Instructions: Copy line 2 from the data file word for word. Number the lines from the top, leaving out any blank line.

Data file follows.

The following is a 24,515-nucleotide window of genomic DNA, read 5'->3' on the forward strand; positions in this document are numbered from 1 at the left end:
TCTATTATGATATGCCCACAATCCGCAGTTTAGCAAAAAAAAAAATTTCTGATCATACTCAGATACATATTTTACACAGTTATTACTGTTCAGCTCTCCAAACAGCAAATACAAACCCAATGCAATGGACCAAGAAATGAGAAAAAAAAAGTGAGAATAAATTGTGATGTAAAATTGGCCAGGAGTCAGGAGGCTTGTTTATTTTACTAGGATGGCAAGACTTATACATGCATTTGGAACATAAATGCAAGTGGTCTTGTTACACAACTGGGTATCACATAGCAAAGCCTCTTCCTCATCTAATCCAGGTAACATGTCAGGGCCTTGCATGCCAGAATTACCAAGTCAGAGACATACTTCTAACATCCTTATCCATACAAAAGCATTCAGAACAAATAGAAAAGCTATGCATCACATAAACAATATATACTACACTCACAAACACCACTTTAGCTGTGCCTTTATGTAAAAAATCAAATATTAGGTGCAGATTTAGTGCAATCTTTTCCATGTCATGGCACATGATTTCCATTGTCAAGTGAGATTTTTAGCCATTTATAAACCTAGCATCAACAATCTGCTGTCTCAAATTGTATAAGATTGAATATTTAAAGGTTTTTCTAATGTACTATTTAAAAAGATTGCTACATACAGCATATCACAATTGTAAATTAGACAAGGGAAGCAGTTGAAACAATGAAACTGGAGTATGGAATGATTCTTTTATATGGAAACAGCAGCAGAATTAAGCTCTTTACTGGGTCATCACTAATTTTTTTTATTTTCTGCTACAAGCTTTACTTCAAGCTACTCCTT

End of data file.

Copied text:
TCTATTATGATATGCCCACAATCCGCAGTTTAGCAAAAAAAAAAATTTCTGATCATACTCAGATACATATTTTACACAGTTATTACTGTTCAGCTCTCCAAACAGCAAATACAAACCCAATGCAATGGACCAAGAAATGAGAAAAAAAAAGTGAGAATAAATTGTGATGTAAAATTGGCCAGGAGTCAGGAGGCTTGTTTATTTTACTAGGATGGCAAGACTTATACATGCATTTGGAACATAAATGCAAGTGGTCTTGTTACACAACTGGGTATCACATAGCAAAGCCTCTTCCTCATCTAATCCAGGTAACATGTCAGGGCCTTGCATGCCAGAATTACCAAGTCAGAGACATACTTCTAACATCCTTATCCATACAAAAGCATTCAGAACAAATAGAAAAGCTATGCATCACATAAACAATATATACTACACTCACAAACACCACTTTAGCTGTGCCTTTATGTAAAAAATCAAATATTAGGTGCAGATTTAGTGCAATCTTTTCCATGTCATGGCACATGATTTCCATTGTCAAGTGAGATTTTTAGCCATTTATAAACCTAGCATCAACAATCTGCTGTCTCAAATTGTATAAGATTGAATATTTAAAGGTTTTTCTAATGTACTATTTAAAAAGATTGCTACATACAGCATATCACAATTGTAAATTAGACAAGGGAAGCAGTTGAAACAATGAAACTGGAGTATGGAATGATTCTTTTATATGGAAACAGCAGCAGAATTAAGCTCTTTACTGGGTCATCACTAATTTTTTTTATTTTCTGCTACAAGCTTTACTTCAAGCTACTCCTT